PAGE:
- Data Science & Software Development
- E-Learning & Instructional Design
- K-12 Education
- Patent Law
- Research Administration
- Science and Medical Writing
- Science Outreach
- Science Policy
- Technology Commercialization
- University Administration
What it is
Conservation is the sustainable use and management of our planet’s natural resources, ranging from plant and animal life to water, soil and mineral resources. Put another way, it is “managing the environment in a way that does not despoil, exhaust or extinguish” (Carl F. Jordan). Conservation includes many areas such as policy, land management, public education, even real estate development. Thus it is a complex field with many roles and career paths available. Fortunately, advanced knowledge of a particular resource, ecosystem or Conservation-related issue is a major plus in entering this field, regardless of your role.
A Conservation career can begin in any of the three major employment sectors (private, public and non-profit). Think first about the type of role you might be suited for, then open your mind to stepping into that role in any sector, to maximize opportunity.
Each role comes with its own unique advancement pathway, but the pace and rules of how one advances varies greatly by employment sector. Government, for example, may offer greater job security but slower advancement. It is possible to change sectors based on your success in any given role.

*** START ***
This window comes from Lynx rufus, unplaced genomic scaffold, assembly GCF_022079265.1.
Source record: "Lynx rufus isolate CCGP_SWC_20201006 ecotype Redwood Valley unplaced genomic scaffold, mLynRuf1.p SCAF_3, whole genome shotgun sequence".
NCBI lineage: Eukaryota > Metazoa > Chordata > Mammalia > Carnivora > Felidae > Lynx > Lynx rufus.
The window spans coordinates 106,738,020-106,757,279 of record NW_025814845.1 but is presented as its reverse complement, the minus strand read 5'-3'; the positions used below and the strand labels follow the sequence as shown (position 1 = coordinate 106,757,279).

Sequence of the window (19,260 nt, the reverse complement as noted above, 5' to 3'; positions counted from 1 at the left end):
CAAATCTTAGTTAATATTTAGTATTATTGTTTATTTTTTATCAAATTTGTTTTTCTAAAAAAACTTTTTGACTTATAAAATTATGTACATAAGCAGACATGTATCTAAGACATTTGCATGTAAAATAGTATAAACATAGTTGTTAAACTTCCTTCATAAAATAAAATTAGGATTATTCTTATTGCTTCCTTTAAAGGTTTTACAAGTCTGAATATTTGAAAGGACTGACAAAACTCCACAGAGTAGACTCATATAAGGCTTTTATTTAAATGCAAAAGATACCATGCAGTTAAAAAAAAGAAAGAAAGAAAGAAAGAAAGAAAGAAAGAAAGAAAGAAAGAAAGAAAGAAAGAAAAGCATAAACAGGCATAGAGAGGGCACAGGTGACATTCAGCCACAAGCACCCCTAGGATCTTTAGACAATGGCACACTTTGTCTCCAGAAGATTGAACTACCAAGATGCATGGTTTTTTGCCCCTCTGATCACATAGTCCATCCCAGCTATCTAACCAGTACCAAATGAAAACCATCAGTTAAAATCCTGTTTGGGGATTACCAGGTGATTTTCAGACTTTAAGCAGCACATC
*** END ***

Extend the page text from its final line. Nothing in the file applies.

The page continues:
Conservation is a multi-disciplinary field absorbing PhDs in Life Science, Earth Science, Geography, Ecology, Environmental Engineering, and increasingly, social sciences such as Sociology, Psychology and Political Science.
Personality and outlook
Because the field includes so many different roles, no one personality type has an advantage. However, a key attribute essential to success in this field is a deep personal commitment to the Conservation ethic.
Focus your research as much as possible on specific ecosystems, conservation issues or analytical tools used in the Conservation field. Outside your research, take on projects that will allow you to build/demonstrate project management, program leadership, networking, writing and interpersonal skills, all extremely important in non-academic conservation jobs. Serving as Graduate Advisor to an undergraduate conservation club might help you develop most or all of those skills.